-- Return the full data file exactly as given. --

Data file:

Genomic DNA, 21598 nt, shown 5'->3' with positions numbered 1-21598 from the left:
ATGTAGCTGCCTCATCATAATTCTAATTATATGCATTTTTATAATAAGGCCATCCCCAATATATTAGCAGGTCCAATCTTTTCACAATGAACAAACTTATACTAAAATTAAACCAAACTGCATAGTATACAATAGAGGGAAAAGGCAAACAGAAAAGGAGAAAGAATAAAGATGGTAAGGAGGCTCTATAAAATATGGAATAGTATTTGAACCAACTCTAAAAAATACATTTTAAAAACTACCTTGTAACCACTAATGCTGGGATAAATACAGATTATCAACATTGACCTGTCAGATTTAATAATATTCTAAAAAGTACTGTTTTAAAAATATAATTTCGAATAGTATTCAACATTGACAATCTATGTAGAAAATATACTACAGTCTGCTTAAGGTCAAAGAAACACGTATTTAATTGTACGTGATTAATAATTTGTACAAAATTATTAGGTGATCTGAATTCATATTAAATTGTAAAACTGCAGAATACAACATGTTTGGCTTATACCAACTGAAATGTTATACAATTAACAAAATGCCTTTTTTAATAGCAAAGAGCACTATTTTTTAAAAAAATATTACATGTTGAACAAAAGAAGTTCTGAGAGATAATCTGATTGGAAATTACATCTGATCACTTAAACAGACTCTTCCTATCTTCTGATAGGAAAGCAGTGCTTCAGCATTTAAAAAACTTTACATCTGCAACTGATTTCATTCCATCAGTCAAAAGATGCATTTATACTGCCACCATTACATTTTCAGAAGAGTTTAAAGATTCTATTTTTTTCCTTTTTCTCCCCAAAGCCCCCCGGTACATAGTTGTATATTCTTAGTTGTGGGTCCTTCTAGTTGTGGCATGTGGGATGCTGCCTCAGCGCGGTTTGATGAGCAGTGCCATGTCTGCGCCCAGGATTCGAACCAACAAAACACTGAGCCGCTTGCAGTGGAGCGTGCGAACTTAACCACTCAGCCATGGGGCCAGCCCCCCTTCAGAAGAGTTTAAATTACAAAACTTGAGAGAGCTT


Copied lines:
Genomic DNA, 21598 nt, shown 5'->3' with positions numbered 1-21598 from the left:
ATGTAGCTGCCTCATCATAATTCTAATTATATGCATTTTTATAATAAGGCCATCCCCAATATATTAGCAGGTCCAATCTTTTCACAATGAACAAACTTATACTAAAATTAAACCAAACTGCATAGTATACAATAGAGGGAAAAGGCAAACAGAAAAGGAGAAAGAATAAAGATGGTAAGGAGGCTCTATAAAATATGGAATAGTATTTGAACCAACTCTAAAAAATACATTTTAAAAACTACCTTGTAACCACTAATGCTGGGATAAATACAGATTATCAACATTGACCTGTCAGATTTAATAATATTCTAAAAAGTACTGTTTTAAAAATATAATTTCGAATAGTATTCAACATTGACAATCTATGTAGAAAATATACTACAGTCTGCTTAAGGTCAAAGAAACACGTATTTAATTGTACGTGATTAATAATTTGTACAAAATTATTAGGTGATCTGAATTCATATTAAATTGTAAAACTGCAGAATACAACATGTTTGGCTTATACCAACTGAAATGTTATACAATTAACAAAATGCCTTTTTTAATAGCAAAGAGCACTATTTTTTAAAAAAATATTACATGTTGAACAAAAGAAGTTCTGAGAGATAATCTGATTGGAAATTACATCTGATCACTTAAACAGACTCTTCCTATCTTCTGATAGGAAAGCAGTGCTTCAGCATTTAAAAAACTTTACATCTGCAACTGATTTCATTCCATCAGTCAAAAGATGCATTTATACTGCCACCATTACATTTTCAGAAGAGTTTAAAGATTCTATTTTTTTCCTTTTTCTCCCCAAAGCCCCCCGGTACATAGTTGTATATTCTTAGTTGTGGGTCCTTCTAGTTGTGGCATGTGGGATGCTGCCTCAGCGCGGTTTGATGAGCAGTGCCATGTCTGCGCCCAGGATTCGAACCAACAAAACACTGAGCCGCTTGCAGTGGAGCGTGCGAACTTAACCACTCAGCCATGGGGCCAGCCCCCCTTCAGAAGAGTTTAAATTACAAAACTTGAGAGAGCTT